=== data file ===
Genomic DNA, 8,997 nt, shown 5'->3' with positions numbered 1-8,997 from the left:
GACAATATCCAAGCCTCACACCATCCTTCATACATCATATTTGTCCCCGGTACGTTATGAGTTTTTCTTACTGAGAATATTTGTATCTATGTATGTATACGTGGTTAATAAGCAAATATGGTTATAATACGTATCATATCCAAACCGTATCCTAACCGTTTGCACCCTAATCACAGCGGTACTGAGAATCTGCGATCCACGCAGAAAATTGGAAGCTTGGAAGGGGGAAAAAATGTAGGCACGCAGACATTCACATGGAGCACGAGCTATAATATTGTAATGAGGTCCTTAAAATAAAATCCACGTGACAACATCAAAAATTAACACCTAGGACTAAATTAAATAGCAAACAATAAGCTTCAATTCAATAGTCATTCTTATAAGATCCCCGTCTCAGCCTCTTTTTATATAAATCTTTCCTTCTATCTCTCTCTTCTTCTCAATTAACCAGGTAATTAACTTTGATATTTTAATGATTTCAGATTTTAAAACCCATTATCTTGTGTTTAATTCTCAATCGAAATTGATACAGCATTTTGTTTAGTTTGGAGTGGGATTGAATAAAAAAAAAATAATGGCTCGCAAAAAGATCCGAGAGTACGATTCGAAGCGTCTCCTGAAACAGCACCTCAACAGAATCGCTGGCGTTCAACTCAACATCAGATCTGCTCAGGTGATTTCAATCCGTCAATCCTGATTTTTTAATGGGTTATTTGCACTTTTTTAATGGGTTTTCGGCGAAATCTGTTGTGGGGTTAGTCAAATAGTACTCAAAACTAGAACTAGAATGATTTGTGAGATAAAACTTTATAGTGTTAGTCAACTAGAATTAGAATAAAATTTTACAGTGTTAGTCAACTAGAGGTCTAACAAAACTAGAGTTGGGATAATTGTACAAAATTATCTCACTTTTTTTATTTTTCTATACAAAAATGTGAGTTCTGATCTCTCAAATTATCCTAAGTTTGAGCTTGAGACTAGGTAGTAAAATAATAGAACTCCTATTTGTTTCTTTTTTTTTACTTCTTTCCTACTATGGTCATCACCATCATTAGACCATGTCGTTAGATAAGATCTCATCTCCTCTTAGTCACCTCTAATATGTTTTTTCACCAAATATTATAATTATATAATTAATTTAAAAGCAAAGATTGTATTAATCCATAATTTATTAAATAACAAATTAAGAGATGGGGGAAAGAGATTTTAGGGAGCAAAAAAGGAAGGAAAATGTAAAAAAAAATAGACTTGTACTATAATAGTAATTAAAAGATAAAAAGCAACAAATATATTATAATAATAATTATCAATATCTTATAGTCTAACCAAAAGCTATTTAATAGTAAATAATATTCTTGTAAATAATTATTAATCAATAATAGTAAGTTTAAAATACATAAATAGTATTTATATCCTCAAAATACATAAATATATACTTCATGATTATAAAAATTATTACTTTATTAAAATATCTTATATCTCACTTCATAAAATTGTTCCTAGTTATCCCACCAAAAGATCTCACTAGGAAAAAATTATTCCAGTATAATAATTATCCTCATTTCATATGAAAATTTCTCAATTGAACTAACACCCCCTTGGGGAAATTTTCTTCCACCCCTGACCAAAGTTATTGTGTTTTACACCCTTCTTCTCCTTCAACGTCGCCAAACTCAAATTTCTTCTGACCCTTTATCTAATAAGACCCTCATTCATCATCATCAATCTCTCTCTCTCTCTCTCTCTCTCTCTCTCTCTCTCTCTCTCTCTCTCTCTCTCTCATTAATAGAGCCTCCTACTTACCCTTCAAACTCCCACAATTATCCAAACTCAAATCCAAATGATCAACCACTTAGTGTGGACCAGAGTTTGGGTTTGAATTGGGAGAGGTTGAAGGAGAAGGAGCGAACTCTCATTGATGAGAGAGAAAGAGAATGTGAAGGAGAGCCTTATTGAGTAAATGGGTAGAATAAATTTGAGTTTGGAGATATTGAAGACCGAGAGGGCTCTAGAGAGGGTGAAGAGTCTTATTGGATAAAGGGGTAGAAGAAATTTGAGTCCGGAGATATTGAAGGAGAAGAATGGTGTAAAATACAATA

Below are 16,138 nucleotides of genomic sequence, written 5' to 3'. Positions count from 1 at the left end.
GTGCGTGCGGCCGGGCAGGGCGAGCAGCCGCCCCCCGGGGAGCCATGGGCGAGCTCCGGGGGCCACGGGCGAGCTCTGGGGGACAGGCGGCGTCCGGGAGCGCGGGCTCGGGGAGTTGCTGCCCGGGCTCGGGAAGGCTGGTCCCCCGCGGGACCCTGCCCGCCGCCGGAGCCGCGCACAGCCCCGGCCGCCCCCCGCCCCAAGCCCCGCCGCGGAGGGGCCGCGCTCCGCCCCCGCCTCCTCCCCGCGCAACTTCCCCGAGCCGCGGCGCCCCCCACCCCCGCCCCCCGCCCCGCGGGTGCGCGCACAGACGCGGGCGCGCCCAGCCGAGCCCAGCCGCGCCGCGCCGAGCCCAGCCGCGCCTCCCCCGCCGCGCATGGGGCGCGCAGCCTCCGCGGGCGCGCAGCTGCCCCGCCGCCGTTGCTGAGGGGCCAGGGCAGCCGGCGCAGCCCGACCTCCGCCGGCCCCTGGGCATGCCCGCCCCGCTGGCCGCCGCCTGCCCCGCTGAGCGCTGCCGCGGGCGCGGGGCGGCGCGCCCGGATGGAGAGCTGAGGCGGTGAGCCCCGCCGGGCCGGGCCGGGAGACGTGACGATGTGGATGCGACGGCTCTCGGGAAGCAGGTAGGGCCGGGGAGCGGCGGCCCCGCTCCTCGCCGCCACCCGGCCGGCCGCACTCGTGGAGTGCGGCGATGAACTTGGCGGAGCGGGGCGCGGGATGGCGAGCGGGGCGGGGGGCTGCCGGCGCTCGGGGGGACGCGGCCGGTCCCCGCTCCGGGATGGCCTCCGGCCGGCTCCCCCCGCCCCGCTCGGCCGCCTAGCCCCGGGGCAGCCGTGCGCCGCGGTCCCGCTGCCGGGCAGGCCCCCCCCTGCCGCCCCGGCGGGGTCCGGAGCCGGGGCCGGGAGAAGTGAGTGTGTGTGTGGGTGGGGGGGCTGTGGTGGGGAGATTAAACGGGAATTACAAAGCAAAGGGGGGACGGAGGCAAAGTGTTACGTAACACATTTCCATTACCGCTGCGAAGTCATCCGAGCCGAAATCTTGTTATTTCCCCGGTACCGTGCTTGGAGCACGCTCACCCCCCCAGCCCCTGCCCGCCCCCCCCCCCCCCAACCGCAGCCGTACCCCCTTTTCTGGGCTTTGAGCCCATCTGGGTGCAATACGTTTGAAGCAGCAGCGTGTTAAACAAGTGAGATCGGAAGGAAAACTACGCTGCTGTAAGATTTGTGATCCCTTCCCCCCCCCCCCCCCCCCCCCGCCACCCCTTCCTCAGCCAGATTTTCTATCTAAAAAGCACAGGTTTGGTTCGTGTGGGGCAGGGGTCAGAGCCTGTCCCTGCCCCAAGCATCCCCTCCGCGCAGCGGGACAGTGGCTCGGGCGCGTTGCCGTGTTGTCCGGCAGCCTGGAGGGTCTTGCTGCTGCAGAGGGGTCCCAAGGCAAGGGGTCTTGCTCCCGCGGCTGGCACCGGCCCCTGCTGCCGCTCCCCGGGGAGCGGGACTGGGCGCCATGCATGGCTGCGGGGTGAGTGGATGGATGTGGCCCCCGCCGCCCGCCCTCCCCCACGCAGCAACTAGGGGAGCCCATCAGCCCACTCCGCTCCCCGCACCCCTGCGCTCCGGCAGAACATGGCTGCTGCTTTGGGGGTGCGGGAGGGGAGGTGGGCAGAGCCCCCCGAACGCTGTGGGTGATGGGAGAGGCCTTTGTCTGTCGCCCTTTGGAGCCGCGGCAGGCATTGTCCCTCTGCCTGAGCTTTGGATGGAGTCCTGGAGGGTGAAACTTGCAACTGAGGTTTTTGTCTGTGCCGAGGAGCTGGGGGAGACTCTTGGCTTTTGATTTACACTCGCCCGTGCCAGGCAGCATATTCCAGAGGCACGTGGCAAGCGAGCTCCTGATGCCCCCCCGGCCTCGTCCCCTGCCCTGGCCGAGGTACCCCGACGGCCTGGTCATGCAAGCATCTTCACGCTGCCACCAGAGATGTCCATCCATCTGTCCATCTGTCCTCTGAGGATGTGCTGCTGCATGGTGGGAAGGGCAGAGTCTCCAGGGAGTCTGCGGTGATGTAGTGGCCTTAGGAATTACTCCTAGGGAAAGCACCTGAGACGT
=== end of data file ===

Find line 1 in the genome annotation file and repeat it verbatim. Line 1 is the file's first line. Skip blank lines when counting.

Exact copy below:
Genomic DNA, 8,997 nt, shown 5'->3' with positions numbered 1-8,997 from the left: